If a Tree Falls in the Forest
By: Justin Zablocki (author, Zablocki Bros. LLC) on October 10th, 2013 12:00 AM.
If a tree falls in the forest and no one is around to hear it, does it make a noise?
If nobody is looking at the moon, does it exist.
The first riddle originates, in a slightly different form, from a June 1883 edition of a magazine called The Chautauquan. The second riddle is a question that is said to have been asked by Albert Einstein to Niels Bohr. When looking at these questions in a scientific and logical way, the answer to the first is no and the answer to the second is yes. The first riddle proposes that nobody is around to hear the sound. If nobody is there to hear the sound then the waves the tree creates in the air that could be perceived as sound is never converted into vibrations of the hairs in our ears. Since sound is perceived by our brains, if these waves never reach someone's brain they can never truly be sound. The solution to the second riddle could be yes because based on our experience and scientific understanding, just because we don't look at it doesn't make it physically disappear.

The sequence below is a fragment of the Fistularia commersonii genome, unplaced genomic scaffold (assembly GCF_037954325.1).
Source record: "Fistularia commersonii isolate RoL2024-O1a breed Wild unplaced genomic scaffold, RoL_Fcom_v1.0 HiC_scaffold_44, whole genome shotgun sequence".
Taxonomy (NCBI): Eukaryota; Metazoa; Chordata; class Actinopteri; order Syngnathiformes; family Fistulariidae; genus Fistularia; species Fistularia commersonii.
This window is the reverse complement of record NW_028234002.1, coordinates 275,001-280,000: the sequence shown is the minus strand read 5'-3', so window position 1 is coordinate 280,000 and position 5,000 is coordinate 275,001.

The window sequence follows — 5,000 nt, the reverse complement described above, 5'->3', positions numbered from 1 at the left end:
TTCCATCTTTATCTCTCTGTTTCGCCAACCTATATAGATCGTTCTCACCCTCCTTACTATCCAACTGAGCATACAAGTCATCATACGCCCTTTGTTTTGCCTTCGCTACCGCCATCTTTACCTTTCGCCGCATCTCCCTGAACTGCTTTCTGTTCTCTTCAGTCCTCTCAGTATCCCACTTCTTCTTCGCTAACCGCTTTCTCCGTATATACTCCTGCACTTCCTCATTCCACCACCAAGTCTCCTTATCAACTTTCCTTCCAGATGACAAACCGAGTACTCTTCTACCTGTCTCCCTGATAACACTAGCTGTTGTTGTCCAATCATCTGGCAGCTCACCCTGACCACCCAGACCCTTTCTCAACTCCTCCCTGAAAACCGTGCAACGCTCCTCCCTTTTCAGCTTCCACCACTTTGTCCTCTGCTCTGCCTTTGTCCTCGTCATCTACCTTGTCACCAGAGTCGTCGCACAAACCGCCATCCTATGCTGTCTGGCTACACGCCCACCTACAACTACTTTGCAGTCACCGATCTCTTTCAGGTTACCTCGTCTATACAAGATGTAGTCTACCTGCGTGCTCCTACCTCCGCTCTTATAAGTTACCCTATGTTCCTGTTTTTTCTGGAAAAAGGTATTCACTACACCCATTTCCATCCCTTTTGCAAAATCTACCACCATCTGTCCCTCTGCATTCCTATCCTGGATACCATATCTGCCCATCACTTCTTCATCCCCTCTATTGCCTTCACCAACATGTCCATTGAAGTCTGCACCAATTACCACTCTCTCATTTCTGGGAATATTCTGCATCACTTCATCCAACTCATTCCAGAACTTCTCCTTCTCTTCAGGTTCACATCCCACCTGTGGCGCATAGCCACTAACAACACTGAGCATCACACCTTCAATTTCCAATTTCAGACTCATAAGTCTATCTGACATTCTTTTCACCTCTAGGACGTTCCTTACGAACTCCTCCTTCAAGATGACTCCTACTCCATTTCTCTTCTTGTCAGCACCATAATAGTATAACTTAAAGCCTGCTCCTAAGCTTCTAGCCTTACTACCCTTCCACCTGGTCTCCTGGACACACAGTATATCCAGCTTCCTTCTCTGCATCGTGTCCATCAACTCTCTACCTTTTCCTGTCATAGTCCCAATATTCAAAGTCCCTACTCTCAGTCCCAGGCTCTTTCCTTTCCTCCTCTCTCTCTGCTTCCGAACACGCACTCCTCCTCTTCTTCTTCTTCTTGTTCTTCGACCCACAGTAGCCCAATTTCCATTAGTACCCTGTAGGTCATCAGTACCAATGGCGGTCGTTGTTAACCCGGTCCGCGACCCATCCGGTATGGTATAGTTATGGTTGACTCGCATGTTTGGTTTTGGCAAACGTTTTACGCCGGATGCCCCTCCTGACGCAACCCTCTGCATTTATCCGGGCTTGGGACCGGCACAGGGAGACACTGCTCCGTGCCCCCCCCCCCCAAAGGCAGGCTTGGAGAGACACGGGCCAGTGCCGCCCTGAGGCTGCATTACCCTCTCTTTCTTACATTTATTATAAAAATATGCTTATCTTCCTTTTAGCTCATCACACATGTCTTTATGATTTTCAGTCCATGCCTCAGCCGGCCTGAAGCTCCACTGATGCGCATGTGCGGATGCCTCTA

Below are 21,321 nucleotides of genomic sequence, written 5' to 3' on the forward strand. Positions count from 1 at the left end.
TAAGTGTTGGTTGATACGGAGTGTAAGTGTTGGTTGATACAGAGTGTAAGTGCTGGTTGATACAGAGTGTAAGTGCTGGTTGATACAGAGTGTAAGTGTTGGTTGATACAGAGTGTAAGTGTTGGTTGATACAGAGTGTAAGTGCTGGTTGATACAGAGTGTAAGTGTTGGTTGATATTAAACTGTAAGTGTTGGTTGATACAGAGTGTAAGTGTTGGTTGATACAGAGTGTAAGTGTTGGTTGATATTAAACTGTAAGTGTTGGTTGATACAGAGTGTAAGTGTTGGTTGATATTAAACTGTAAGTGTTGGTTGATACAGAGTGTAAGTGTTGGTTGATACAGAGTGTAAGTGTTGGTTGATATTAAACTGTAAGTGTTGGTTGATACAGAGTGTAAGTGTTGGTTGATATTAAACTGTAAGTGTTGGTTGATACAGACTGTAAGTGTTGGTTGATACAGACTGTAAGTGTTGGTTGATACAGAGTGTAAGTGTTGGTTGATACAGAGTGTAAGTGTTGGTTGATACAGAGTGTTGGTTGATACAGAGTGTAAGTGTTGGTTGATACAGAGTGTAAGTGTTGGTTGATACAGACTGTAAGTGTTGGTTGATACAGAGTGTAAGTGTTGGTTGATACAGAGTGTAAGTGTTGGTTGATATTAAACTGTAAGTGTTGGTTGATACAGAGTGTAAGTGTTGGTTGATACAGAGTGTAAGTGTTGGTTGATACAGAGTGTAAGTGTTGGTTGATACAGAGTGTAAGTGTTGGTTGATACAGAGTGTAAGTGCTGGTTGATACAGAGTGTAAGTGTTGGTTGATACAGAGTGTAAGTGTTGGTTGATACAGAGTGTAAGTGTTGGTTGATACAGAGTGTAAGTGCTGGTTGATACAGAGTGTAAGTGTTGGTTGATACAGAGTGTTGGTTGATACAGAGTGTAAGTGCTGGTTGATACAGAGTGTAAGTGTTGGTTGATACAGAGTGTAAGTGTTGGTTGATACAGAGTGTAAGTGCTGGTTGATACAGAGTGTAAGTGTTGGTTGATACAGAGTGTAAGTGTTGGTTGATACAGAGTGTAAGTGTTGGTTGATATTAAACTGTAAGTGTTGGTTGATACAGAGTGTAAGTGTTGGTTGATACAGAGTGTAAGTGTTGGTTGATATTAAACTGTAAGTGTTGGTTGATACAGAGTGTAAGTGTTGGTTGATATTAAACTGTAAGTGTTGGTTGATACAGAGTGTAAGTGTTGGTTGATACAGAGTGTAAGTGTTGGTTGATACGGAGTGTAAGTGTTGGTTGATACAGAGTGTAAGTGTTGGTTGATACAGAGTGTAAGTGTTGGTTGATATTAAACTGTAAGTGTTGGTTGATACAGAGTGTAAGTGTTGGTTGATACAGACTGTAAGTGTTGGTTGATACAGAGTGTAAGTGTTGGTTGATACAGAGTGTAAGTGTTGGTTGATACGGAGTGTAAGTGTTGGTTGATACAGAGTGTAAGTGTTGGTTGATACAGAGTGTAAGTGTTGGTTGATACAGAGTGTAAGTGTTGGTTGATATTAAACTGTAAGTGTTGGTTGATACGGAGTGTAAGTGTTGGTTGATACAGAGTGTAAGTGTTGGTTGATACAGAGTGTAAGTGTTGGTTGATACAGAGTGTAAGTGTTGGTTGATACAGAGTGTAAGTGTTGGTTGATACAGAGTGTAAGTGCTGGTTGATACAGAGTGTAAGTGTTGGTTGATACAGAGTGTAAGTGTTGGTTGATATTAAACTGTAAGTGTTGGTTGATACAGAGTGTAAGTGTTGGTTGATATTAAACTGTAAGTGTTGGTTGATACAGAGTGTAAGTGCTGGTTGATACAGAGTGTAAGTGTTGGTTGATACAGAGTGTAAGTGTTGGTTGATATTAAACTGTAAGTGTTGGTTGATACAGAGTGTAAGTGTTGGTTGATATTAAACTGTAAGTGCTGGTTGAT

In contrast, looking at these questions in a philosophical way paints a different picture of these solutions. Since vision and hearing are traits of living things, namely humans, our brains put together the various inputs they receive and construct all of our senses. So we are not there to hear the tree or see the moon then our brains cannot construct the sound or sight that in essence, are the moon and sound of the tree. So looking at these riddles in philosophical ways creates an ambiguity that makes us unsure to the solution to both of these riddles. If we can't perceive them, then we have no way of proving or disproving them.
For more information about these problems visit the Wikipedia page for If a tree falls in a forest.
For some more riddles visit our Best Riddles Section.